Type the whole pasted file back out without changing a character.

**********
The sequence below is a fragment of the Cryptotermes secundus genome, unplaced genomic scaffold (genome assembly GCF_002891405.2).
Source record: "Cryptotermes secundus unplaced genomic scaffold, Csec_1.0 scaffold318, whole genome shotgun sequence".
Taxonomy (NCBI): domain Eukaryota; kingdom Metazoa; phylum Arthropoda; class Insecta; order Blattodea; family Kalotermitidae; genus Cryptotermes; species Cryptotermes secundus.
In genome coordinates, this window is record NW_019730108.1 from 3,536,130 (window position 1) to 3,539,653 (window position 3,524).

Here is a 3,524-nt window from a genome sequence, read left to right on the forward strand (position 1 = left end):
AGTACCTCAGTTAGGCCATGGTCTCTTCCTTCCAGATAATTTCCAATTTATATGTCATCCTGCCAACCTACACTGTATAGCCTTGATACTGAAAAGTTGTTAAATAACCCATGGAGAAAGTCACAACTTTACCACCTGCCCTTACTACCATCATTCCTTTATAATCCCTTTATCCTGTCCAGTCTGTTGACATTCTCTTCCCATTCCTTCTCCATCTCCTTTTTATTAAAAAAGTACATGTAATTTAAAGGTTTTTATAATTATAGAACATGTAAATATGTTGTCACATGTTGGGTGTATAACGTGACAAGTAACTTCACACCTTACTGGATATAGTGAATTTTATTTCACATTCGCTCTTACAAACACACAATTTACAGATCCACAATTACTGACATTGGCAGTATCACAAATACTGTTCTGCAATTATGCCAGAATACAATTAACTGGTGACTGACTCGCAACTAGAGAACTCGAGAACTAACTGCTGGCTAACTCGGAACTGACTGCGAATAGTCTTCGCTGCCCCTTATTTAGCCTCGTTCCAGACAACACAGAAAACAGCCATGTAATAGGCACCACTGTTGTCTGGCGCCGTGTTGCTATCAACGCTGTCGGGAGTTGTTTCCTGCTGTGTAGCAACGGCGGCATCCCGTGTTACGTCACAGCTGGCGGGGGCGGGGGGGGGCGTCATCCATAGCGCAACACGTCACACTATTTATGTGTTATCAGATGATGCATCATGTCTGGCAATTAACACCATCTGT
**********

The sequence below is a fragment of the Cryptotermes secundus genome, unplaced genomic scaffold (genome assembly GCF_002891405.2).
Source record: "Cryptotermes secundus unplaced genomic scaffold, Csec_1.0 scaffold318, whole genome shotgun sequence".
Taxonomy (NCBI): domain Eukaryota; kingdom Metazoa; phylum Arthropoda; class Insecta; order Blattodea; family Kalotermitidae; genus Cryptotermes; species Cryptotermes secundus.
In genome coordinates, this window is record NW_019730108.1 from 3,536,130 (window position 1) to 3,539,653 (window position 3,524).

Here is a 3,524-nt window from a genome sequence, read left to right on the forward strand (position 1 = left end):
AGTACCTCAGTTAGGCCATGGTCTCTTCCTTCCAGATAATTTCCAATTTATATGTCATCCTGCCAACCTACACTGTATAGCCTTGATACTGAAAAGTTGTTAAATAACCCATGGAGAAAGTCACAACTTTACCACCTGCCCTTACTACCATCATTCCTTTATAATCCCTTTATCCTGTCCAGTCTGTTGACATTCTCTTCCCATTCCTTCTCCATCTCCTTTTTATTAAAAAAGTACATGTAATTTAAAGGTTTTTATAATTATAGAACATGTAAATATGTTGTCACATGTTGGGTGTATAACGTGACAAGTAACTTCACACCTTACTGGATATAGTGAATTTTATTTCACATTCGCTCTTACAAACACACAATTTACAGATCCACAATTACTGACATTGGCAGTATCACAAATACTGTTCTGCAATTATGCCAGAATACAATTAACTGGTGACTGACTCGCAACTAGAGAACTCGAGAACTAACTGCTGGCTAACTCGGAACTGACTGCGAATAGTCTTCGCTGCCCCTTATTTAGCCTCGTTCCAGACAACACAGAAAACAGCCATGTAATAGGCACCACTGTTGTCTGGCGCCGTGTTGCTATCAACGCTGTCGGGAGTTGTTTCCTGCTGTGTAGCAACGGCGGCATCCCGTGTTACGTCACAGCTGGCGGGGGCGGGGGGGGGCGTCATCCATAGCGCAACACGTCACACTATTTATGTGTTATCAGATGATGCATCATGTCTGGCAATTAACACCATCTGT